Ian McEwan, Nutshell (Jonathan Cape, London 2016)

Nutshell, the latest novel by the English writer, Ian McEwan, is the story of a thinking fetus, who has the opportunity to know his family before time and meditate whether or not to come into the world. McEwan does not believe in the deterministic equivalence of biology and biography and in this novel, which owes so much to scientific knowledge, he concede to an agglomeration of cells, to an organ added to a mother’s body, that much of consciousness, irony and wit which serve to build a destiny.
A prisoner of his mother’s womb, the “quasi-son” dreams of adult life as a mirage or an enviable bourgeois condition. Meanwhile, from his “private penumbra”, he transforms his state of imprisonment into a privileged perspective, scrutinising reality with the only means at his disposal: hypersensitive hearing, amplified by the resonance chamber of his amniotic liquid. He is able to accurately distinguish voices and noises of the outside world. Alternating his personal interpretations with more objective dialogues, the narrator informs us with disarming sincerity of his psycho-physical progress and of his growing frustrations in the face of the desire for a life of his own.
Son-to-be of separated parents, he discovers that he has an intelligent but naive father, an unsuccessful poet, a beautiful, indifferent mother, and an uncle who is greedy, insulting, and destined to become his adoptive father. As if that were not enough, the couple of lovers have illegally settled in central London, in the dilapidated but historic family residence, thus taking it away from the only legitimate owner, the natural father, who hopes to win back together his wife with the lost kingdom. In a domestic space as claustrophobic as the womb, envies and resentments proliferate, and the tragedy is announced.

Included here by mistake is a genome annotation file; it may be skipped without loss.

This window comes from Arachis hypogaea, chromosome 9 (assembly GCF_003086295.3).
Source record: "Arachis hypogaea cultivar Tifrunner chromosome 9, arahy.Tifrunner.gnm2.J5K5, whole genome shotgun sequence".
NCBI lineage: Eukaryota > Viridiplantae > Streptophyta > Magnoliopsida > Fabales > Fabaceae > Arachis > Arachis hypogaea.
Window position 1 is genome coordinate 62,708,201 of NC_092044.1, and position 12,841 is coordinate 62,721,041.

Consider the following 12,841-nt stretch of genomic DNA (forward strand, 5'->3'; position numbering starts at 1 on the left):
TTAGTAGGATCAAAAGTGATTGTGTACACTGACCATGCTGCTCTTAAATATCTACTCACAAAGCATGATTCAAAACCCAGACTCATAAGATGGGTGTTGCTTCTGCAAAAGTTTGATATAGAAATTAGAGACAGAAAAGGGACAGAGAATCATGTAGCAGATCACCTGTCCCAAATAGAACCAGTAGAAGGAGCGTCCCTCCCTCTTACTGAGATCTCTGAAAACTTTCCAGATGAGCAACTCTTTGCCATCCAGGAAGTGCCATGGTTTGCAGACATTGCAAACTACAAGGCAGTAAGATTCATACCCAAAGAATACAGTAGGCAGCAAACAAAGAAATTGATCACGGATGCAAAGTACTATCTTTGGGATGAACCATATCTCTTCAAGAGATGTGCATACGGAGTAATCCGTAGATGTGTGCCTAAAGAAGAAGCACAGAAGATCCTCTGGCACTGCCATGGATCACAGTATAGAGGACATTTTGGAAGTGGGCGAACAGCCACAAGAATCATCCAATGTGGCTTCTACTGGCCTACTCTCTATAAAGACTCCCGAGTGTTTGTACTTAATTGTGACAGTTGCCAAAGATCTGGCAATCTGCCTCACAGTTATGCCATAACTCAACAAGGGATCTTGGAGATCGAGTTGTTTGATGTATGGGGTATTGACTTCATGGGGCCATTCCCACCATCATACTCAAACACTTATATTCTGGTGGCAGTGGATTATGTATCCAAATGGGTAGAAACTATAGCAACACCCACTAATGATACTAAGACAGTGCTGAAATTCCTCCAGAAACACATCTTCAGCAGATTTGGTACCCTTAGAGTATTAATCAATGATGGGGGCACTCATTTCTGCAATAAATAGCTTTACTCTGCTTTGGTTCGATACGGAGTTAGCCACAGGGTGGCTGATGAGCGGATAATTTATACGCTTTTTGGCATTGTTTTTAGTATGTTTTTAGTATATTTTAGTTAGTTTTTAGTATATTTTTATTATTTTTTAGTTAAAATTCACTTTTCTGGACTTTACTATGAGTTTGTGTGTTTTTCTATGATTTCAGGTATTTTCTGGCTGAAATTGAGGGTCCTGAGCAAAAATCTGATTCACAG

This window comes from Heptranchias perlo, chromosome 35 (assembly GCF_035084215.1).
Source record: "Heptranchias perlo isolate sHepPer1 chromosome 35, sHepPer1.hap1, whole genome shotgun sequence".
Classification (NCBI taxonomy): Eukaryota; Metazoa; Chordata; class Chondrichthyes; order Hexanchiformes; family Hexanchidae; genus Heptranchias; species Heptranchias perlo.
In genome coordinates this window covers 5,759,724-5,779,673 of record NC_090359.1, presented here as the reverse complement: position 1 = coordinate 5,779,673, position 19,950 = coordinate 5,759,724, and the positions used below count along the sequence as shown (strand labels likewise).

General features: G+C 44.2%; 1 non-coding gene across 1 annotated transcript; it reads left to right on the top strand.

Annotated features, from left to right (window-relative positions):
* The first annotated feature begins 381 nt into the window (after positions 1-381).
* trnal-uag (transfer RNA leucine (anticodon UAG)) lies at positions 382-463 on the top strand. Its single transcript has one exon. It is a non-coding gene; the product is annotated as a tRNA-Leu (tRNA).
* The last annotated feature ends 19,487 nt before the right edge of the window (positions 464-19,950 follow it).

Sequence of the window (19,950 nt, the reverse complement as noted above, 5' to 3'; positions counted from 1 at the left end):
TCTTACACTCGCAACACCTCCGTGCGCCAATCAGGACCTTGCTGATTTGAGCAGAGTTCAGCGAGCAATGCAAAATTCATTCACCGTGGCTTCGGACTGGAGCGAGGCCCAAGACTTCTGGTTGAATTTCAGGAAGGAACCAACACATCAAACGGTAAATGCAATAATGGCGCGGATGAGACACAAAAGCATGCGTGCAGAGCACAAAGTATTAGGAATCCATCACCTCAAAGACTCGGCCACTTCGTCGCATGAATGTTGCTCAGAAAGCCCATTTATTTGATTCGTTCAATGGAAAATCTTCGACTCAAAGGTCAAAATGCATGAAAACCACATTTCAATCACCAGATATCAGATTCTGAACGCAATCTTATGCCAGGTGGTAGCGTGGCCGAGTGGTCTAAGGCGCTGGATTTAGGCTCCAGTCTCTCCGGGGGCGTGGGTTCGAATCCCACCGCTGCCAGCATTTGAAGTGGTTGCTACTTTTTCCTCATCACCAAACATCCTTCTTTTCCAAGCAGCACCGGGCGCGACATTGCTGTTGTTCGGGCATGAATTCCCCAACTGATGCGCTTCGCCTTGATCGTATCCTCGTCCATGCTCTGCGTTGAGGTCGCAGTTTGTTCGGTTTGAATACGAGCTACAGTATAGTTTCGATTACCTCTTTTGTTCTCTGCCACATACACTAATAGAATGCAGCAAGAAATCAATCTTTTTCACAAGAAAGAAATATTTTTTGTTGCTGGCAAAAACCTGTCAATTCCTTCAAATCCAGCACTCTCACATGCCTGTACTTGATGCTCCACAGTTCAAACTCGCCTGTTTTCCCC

The narrator becomes the only non-eye witness of an assassination and on this paradox McEwan constructs a captivating crime fiction, using a Shakespearean frame. Although, in fact, the literary genres seem almost extinct to the postmodern conscience of the unborn child – with the exception of verses that he listens with infinite melancholy from his father – the references to Hamlet are many and dosed with superb mastery in the fabric of the text. In addition to the explicit quotations of the title, or the imitation of entire scenes, the debt appears much deeper in the characters, who thus acquire a dramatic stature in the banality of the present time. On the one hand, Hamlet’s excessive awareness is reflected in the son, condemned to literally embody the quarrel between being and not being; on the other, the immoral conduct of lovers sarcastically resounds in their very names, Claude and Trudy, casts of the noblest Claudius and Gertrude. The reader perceives on every page a sense of tragedy, mixed with grotesque, thanks to the mechanism of the plot, but, as in Shakespeare’s theatre, also thanks to the meticulous artifice of words.
Continuing in the paradox, we discover that the child, in his desire for the future, is the only one to come out of the shell, showing a heartfelt concern for the fate of the world and McEwan nourishes his curiosity by making him listen, along with his mother, hours and hours of podcasts and radio programs. Inspired once again by Hamlet, the author invents a modern background noise, so that in the twenty-first century everything is “overheard”, grasped by chance or disclosed with malice as gossip in a Renaissance court.
So the disillusionment of the child ends up incorporating also the denunciation of the author who, perhaps not accidently, in this book stops believing in the miracle of birth. It will suffice to compare the ending with that of his most famous book, The Child in Time (1987) to see all the cleverness, but also the bitterness, with which McEwan describes the birth and the establishment/disintegration of a family. The microcosm of private love is not enough, therefore, to redeem the world from chaos, and in this the voice of the child and the author become confused. As the protagonist writes in his lucid letter to his father: “From where I am, you and my mother and the world, are all one. Hyperbola”.

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